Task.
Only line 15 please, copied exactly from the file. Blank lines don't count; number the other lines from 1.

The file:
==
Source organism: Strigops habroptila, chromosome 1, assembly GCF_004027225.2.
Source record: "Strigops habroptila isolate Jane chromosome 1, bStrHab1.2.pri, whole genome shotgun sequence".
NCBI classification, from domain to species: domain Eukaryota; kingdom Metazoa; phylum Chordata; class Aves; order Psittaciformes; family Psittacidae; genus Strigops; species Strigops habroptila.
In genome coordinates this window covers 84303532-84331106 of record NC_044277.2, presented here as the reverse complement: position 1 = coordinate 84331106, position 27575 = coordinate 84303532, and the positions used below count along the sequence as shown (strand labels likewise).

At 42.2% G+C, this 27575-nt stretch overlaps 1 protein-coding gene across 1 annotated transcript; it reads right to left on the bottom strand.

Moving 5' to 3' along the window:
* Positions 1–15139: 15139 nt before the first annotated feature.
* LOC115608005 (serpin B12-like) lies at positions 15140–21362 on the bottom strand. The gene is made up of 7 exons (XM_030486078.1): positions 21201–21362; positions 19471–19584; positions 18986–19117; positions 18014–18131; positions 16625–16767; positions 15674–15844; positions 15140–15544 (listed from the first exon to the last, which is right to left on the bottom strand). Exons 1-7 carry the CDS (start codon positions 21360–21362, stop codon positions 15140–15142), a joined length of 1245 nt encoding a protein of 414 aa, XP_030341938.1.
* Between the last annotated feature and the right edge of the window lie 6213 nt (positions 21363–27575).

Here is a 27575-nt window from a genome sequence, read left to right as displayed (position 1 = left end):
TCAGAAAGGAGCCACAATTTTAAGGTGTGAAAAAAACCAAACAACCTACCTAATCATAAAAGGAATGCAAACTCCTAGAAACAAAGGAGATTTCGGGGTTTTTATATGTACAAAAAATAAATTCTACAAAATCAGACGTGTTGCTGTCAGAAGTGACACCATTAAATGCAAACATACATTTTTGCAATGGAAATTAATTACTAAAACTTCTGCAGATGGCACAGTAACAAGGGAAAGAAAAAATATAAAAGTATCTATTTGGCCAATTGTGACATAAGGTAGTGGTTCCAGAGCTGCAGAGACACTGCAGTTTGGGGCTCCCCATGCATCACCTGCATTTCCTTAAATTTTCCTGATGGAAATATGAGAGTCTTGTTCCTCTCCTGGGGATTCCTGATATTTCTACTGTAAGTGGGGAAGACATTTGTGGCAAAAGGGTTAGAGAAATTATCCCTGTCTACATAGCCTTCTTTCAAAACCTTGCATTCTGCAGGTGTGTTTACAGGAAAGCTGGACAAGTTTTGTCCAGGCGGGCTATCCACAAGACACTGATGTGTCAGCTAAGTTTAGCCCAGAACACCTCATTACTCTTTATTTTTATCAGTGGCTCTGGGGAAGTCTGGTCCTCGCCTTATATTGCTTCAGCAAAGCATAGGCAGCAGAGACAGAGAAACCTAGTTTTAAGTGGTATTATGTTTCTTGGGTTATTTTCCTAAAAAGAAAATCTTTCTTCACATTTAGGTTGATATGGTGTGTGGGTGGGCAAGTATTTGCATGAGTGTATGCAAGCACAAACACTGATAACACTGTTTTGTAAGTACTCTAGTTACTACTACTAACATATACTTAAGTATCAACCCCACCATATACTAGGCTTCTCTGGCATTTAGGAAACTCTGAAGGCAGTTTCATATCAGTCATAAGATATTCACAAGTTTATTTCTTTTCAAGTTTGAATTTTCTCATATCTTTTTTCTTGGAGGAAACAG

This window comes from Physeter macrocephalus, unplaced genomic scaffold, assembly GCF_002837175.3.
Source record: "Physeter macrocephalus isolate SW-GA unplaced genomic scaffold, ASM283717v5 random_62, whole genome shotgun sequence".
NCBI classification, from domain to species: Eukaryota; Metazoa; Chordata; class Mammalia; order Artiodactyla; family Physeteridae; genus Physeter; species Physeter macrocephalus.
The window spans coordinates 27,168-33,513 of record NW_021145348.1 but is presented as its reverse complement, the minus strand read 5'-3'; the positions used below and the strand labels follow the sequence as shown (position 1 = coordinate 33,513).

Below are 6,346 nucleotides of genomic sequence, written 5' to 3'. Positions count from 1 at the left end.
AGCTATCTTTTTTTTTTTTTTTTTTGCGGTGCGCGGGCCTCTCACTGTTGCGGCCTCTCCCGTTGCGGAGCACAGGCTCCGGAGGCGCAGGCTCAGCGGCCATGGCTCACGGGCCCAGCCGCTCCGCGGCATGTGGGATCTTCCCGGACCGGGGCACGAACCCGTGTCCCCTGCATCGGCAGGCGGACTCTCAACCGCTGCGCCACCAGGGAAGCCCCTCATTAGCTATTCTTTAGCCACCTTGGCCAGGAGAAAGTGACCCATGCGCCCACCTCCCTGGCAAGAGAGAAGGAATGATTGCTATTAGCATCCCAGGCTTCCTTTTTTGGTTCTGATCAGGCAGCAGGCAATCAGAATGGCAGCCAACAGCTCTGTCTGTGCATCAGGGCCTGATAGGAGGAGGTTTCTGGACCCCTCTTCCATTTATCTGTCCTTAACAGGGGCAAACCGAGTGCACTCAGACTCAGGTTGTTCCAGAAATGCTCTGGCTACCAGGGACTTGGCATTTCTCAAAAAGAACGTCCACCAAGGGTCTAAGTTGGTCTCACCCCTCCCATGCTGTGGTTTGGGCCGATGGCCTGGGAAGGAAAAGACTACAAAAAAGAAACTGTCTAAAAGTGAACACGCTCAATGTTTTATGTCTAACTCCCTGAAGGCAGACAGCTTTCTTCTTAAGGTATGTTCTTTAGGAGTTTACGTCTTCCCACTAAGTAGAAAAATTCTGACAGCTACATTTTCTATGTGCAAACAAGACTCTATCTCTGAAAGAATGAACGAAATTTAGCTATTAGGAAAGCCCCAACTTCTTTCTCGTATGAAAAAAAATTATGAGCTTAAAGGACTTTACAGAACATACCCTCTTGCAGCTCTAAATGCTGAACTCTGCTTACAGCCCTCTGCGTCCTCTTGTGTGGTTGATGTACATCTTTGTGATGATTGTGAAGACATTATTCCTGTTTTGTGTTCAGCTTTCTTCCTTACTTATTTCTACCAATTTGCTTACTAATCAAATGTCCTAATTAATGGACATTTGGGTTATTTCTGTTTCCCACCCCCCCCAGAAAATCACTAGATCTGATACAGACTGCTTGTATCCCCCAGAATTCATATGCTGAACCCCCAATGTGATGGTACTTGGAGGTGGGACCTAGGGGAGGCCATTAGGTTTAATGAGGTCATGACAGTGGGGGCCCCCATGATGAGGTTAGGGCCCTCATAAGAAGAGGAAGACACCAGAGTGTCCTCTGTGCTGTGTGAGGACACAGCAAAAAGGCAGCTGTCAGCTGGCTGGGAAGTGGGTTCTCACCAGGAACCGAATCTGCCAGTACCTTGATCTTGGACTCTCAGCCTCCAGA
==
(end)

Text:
The window spans coordinates 27,168-33,513 of record NW_021145348.1 but is presented as its reverse complement, the minus strand read 5'-3'; the positions used below and the strand labels follow the sequence as shown (position 1 = coordinate 33,513).